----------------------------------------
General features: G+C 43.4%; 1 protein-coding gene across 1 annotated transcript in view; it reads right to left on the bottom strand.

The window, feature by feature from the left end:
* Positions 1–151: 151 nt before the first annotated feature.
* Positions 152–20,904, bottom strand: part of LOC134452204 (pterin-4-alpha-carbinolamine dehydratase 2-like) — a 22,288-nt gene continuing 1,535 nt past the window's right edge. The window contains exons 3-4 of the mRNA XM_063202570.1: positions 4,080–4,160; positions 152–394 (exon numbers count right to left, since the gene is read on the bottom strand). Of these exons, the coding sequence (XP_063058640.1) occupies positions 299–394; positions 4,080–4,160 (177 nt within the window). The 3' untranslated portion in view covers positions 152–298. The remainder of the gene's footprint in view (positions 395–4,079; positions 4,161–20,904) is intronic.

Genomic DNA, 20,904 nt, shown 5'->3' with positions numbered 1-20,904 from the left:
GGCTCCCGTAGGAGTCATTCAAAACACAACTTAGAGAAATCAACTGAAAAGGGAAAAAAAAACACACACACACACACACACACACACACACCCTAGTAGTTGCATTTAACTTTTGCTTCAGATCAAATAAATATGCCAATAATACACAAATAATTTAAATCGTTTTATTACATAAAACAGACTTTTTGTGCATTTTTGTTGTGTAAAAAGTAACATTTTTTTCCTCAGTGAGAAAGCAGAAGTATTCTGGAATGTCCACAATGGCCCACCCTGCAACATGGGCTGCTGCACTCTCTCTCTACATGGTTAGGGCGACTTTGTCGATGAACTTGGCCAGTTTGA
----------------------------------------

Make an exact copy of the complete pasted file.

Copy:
General features: G+C 43.4%; 1 protein-coding gene across 1 annotated transcript in view; it reads right to left on the bottom strand.

The window, feature by feature from the left end:
* Positions 1–151: 151 nt before the first annotated feature.
* Positions 152–20,904, bottom strand: part of LOC134452204 (pterin-4-alpha-carbinolamine dehydratase 2-like) — a 22,288-nt gene continuing 1,535 nt past the window's right edge. The window contains exons 3-4 of the mRNA XM_063202570.1: positions 4,080–4,160; positions 152–394 (exon numbers count right to left, since the gene is read on the bottom strand). Of these exons, the coding sequence (XP_063058640.1) occupies positions 299–394; positions 4,080–4,160 (177 nt within the window). The 3' untranslated portion in view covers positions 152–298. The remainder of the gene's footprint in view (positions 395–4,079; positions 4,161–20,904) is intronic.

Genomic DNA, 20,904 nt, shown 5'->3' with positions numbered 1-20,904 from the left:
GGCTCCCGTAGGAGTCATTCAAAACACAACTTAGAGAAATCAACTGAAAAGGGAAAAAAAAACACACACACACACACACACACACACACACCCTAGTAGTTGCATTTAACTTTTGCTTCAGATCAAATAAATATGCCAATAATACACAAATAATTTAAATCGTTTTATTACATAAAACAGACTTTTTGTGCATTTTTGTTGTGTAAAAAGTAACATTTTTTTCCTCAGTGAGAAAGCAGAAGTATTCTGGAATGTCCACAATGGCCCACCCTGCAACATGGGCTGCTGCACTCTCTCTCTACATGGTTAGGGCGACTTTGTCGATGAACTTGGCCAGTTTGA